For many decades, and especially since the United States attained undisputed pre-eminence in science during World War II, a parade of cutting-edge technologies has accounted for much of America's economic growth. Countless good jobs now ride on whether the Next Big Thing—and the several things after that—will be developed in America or in another of the powers now producing large numbers of scientists and engineers.
Troubling indicators suggest that careers in science, engineering and technology hold less attraction for the most talented young Americans. With competitors rapidly increasing their own supplies of technically trained personnel and major American companies outsourcing some of their research work to lower-wage countries, an emerging threat to U.S. dominance becomes increasingly clear.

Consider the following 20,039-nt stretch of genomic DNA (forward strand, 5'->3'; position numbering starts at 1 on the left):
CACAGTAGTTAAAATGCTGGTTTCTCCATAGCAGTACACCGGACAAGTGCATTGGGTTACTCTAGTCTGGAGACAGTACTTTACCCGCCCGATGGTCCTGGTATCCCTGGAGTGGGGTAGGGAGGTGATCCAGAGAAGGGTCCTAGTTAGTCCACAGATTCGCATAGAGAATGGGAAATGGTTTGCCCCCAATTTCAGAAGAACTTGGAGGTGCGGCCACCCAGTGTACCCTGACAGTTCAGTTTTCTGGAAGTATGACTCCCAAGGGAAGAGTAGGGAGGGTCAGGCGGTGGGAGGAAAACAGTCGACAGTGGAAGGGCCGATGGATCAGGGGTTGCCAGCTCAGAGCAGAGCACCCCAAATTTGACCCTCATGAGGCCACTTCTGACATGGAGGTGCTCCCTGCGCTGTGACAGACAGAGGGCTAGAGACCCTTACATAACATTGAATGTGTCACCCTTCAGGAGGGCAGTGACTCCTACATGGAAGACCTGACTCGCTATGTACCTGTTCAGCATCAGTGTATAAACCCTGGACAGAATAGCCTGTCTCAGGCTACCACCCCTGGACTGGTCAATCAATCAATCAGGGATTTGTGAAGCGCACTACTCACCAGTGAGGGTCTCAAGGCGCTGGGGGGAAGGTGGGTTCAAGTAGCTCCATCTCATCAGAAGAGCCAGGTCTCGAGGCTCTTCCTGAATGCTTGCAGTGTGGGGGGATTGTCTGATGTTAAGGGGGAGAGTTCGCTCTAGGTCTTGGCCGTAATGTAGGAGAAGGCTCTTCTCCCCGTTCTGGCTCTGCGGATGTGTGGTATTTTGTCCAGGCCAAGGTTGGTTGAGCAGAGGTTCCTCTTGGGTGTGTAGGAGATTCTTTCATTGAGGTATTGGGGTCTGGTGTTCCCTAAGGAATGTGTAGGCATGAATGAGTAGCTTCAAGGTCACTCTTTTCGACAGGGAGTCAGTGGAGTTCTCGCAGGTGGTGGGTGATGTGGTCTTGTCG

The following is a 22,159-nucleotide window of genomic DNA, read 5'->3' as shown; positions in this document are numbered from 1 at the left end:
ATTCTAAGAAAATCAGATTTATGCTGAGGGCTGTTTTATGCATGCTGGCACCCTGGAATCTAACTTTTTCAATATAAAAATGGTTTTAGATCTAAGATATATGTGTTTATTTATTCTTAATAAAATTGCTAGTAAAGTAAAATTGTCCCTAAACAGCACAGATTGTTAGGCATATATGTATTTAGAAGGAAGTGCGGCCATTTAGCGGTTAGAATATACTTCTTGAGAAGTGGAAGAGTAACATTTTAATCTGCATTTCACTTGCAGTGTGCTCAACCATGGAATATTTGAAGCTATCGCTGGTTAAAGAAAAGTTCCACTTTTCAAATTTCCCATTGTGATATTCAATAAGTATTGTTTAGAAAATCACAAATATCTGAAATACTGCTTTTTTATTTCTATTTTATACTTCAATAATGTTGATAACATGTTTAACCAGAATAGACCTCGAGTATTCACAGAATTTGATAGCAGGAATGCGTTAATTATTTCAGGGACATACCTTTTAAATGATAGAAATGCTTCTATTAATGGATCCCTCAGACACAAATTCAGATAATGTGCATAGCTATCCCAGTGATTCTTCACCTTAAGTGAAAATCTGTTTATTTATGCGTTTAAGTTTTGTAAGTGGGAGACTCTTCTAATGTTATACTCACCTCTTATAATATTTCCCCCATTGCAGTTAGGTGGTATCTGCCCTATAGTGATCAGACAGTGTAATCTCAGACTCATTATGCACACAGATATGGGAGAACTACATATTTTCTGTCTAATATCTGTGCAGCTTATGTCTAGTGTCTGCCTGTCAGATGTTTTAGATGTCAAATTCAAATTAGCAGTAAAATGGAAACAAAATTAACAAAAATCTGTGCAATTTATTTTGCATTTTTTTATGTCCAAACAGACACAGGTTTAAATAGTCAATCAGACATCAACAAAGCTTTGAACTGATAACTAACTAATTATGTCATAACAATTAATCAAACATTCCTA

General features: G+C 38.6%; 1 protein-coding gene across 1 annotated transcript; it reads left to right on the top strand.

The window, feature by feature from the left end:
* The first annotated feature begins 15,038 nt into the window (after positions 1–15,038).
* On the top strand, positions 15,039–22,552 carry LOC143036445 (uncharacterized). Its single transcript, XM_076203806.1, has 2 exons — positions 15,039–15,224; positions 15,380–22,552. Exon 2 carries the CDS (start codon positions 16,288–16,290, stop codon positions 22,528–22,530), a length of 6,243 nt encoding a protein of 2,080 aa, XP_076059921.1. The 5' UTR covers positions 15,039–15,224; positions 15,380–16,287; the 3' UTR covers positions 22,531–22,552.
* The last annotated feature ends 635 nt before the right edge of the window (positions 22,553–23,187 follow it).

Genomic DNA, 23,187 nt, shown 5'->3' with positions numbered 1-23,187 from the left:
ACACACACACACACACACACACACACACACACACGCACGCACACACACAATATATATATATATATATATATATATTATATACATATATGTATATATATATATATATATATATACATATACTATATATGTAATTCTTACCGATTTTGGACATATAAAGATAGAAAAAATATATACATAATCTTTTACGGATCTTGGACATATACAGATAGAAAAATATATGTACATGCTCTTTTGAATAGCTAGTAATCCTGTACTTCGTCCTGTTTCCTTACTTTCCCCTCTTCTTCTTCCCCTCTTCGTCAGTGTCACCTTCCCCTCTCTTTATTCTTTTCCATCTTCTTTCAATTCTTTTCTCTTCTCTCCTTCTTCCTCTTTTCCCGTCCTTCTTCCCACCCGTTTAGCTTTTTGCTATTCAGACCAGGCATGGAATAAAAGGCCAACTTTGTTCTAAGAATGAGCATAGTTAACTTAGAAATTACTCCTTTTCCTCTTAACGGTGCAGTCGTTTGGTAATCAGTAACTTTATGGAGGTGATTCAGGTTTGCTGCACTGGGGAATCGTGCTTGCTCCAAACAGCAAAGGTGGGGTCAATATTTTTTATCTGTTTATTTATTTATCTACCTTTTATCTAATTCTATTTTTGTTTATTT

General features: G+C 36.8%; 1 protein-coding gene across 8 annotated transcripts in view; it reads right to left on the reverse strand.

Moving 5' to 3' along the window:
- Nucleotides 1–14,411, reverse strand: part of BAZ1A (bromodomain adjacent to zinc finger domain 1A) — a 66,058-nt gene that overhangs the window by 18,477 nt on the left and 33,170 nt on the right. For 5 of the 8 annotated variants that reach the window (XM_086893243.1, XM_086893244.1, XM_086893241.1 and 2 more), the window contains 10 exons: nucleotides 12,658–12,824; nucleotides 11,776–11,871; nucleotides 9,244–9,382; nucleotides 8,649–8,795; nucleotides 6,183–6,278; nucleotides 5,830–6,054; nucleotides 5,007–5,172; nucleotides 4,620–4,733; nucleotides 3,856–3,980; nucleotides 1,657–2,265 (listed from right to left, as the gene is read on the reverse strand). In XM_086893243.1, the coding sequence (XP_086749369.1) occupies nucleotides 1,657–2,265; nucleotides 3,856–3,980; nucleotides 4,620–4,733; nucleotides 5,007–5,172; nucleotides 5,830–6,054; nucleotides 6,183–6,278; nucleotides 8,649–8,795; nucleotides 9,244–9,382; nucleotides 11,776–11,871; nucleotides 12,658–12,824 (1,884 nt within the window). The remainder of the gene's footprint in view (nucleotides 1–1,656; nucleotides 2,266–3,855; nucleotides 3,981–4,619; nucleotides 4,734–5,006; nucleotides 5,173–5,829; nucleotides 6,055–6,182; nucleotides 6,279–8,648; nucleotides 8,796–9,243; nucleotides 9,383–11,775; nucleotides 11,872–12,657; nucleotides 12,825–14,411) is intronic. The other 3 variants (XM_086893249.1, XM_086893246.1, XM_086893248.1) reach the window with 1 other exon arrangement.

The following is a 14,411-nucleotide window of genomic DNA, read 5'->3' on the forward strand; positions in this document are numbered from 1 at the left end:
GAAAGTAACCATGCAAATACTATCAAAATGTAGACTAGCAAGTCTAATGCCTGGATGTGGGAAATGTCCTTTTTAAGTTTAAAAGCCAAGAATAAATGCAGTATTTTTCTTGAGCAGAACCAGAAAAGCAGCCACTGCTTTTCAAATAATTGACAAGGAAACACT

Congress and successive administrations have responded with steps they have been told will solve the problem. But experts argue that the solutions that will attract the nation's brightest young people back to science are not even on the table. These experts say that the forces driving bright young Americans away from technical careers arise in the very structure of the U.S. research establishment.
From Miller-McCune Online
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